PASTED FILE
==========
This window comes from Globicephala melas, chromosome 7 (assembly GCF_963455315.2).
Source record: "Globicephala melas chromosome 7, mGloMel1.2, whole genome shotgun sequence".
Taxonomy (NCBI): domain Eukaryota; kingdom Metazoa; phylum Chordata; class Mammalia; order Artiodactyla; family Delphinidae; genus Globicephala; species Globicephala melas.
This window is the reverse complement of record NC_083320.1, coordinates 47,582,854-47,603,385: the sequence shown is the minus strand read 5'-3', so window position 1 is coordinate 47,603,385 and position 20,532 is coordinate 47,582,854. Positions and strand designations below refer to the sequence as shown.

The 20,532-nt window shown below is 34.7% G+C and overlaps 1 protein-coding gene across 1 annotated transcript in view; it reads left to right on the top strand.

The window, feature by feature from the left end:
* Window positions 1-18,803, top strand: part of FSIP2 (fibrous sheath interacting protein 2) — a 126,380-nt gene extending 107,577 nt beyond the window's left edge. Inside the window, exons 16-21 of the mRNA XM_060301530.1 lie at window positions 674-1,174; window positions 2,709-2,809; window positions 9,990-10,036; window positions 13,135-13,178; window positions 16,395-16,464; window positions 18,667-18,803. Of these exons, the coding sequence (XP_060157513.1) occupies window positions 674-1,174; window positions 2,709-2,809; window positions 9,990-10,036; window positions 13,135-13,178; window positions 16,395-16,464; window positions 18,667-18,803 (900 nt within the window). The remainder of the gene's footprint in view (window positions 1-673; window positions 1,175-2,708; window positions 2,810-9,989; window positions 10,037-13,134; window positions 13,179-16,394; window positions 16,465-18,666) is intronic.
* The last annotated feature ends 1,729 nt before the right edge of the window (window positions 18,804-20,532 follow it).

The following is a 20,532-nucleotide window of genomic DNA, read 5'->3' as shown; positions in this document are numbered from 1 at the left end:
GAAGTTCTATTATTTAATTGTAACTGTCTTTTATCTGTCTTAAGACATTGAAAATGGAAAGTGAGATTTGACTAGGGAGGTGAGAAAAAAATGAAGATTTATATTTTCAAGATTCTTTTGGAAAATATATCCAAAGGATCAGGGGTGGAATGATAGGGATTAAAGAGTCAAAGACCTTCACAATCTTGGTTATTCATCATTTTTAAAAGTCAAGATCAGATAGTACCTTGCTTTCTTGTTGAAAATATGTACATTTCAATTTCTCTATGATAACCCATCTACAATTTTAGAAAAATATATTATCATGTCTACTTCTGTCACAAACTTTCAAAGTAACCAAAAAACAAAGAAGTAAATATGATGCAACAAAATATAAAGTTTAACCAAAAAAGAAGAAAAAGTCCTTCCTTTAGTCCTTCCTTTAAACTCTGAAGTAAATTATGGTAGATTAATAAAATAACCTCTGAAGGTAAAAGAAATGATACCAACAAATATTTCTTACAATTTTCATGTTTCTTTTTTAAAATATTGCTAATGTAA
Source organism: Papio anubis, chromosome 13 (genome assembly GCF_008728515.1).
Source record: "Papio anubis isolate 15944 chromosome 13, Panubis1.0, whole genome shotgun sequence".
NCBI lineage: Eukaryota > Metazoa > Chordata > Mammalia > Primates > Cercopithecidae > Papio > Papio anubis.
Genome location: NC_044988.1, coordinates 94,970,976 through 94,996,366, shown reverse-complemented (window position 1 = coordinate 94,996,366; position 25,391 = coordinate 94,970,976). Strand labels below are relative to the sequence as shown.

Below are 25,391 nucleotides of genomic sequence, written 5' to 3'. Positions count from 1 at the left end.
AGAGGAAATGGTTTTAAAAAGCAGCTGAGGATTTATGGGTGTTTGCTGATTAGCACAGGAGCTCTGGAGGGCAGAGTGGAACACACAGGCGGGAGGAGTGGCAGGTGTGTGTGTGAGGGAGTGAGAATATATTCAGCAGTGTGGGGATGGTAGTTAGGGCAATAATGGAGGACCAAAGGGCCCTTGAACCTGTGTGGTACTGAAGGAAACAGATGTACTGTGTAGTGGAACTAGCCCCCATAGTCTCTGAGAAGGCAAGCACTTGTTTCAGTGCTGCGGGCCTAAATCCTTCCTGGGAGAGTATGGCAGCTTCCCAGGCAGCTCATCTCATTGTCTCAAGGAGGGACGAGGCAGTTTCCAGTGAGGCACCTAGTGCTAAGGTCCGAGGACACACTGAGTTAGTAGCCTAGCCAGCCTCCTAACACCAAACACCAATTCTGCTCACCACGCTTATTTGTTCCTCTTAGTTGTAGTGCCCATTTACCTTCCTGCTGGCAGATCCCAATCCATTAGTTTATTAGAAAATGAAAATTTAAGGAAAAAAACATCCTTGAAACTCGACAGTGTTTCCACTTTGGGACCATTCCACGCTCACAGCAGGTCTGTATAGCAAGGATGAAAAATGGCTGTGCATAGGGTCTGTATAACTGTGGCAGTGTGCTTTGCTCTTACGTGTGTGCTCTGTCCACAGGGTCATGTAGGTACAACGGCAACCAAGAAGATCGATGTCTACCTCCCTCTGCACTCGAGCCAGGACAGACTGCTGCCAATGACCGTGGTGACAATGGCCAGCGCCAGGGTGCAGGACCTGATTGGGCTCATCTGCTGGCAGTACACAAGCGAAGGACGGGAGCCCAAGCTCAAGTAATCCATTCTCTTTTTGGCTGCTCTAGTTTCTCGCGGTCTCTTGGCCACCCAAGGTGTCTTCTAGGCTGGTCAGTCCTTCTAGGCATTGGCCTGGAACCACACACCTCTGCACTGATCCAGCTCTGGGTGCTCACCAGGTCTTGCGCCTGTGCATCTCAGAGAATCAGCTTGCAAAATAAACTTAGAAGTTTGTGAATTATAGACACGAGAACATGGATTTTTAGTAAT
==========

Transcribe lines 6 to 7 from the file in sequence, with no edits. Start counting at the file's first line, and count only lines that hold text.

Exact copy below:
The window, feature by feature from the left end:
* Window positions 1-18,803, top strand: part of FSIP2 (fibrous sheath interacting protein 2) — a 126,380-nt gene extending 107,577 nt beyond the window's left edge. Inside the window, exons 16-21 of the mRNA XM_060301530.1 lie at window positions 674-1,174; window positions 2,709-2,809; window positions 9,990-10,036; window positions 13,135-13,178; window positions 16,395-16,464; window positions 18,667-18,803. Of these exons, the coding sequence (XP_060157513.1) occupies window positions 674-1,174; window positions 2,709-2,809; window positions 9,990-10,036; window positions 13,135-13,178; window positions 16,395-16,464; window positions 18,667-18,803 (900 nt within the window). The remainder of the gene's footprint in view (window positions 1-673; window positions 1,175-2,708; window positions 2,810-9,989; window positions 10,037-13,134; window positions 13,179-16,394; window positions 16,465-18,666) is intronic.